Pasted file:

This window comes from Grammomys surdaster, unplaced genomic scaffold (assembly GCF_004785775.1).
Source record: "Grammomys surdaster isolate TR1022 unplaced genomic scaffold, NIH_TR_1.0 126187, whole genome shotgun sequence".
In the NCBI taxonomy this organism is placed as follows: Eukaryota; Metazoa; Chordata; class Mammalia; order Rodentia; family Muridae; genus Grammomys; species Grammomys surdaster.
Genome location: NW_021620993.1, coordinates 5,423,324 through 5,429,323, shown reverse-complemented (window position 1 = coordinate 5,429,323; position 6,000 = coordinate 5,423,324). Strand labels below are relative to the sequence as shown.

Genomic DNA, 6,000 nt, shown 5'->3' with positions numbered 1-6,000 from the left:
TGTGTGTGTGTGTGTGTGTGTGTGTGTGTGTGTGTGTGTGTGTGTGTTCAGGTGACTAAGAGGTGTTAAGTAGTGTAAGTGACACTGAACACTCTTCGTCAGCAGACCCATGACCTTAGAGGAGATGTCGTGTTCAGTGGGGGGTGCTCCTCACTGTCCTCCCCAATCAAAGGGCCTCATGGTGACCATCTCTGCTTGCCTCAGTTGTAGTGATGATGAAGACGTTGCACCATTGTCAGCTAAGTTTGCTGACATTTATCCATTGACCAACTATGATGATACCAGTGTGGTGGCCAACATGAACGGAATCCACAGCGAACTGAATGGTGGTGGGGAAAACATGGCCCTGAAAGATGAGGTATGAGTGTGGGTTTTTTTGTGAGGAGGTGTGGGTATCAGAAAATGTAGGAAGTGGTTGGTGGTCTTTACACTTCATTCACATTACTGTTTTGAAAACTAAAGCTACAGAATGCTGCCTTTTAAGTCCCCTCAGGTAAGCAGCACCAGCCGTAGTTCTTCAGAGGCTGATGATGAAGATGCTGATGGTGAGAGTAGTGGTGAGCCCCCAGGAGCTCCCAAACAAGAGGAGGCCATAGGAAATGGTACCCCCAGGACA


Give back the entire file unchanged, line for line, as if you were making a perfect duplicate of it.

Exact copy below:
This window comes from Grammomys surdaster, unplaced genomic scaffold (assembly GCF_004785775.1).
Source record: "Grammomys surdaster isolate TR1022 unplaced genomic scaffold, NIH_TR_1.0 126187, whole genome shotgun sequence".
In the NCBI taxonomy this organism is placed as follows: Eukaryota; Metazoa; Chordata; class Mammalia; order Rodentia; family Muridae; genus Grammomys; species Grammomys surdaster.
Genome location: NW_021620993.1, coordinates 5,423,324 through 5,429,323, shown reverse-complemented (window position 1 = coordinate 5,429,323; position 6,000 = coordinate 5,423,324). Strand labels below are relative to the sequence as shown.

Genomic DNA, 6,000 nt, shown 5'->3' with positions numbered 1-6,000 from the left:
TGTGTGTGTGTGTGTGTGTGTGTGTGTGTGTGTGTGTGTGTGTGTGTTCAGGTGACTAAGAGGTGTTAAGTAGTGTAAGTGACACTGAACACTCTTCGTCAGCAGACCCATGACCTTAGAGGAGATGTCGTGTTCAGTGGGGGGTGCTCCTCACTGTCCTCCCCAATCAAAGGGCCTCATGGTGACCATCTCTGCTTGCCTCAGTTGTAGTGATGATGAAGACGTTGCACCATTGTCAGCTAAGTTTGCTGACATTTATCCATTGACCAACTATGATGATACCAGTGTGGTGGCCAACATGAACGGAATCCACAGCGAACTGAATGGTGGTGGGGAAAACATGGCCCTGAAAGATGAGGTATGAGTGTGGGTTTTTTTGTGAGGAGGTGTGGGTATCAGAAAATGTAGGAAGTGGTTGGTGGTCTTTACACTTCATTCACATTACTGTTTTGAAAACTAAAGCTACAGAATGCTGCCTTTTAAGTCCCCTCAGGTAAGCAGCACCAGCCGTAGTTCTTCAGAGGCTGATGATGAAGATGCTGATGGTGAGAGTAGTGGTGAGCCCCCAGGAGCTCCCAAACAAGAGGAGGCCATAGGAAATGGTACCCCCAGGACA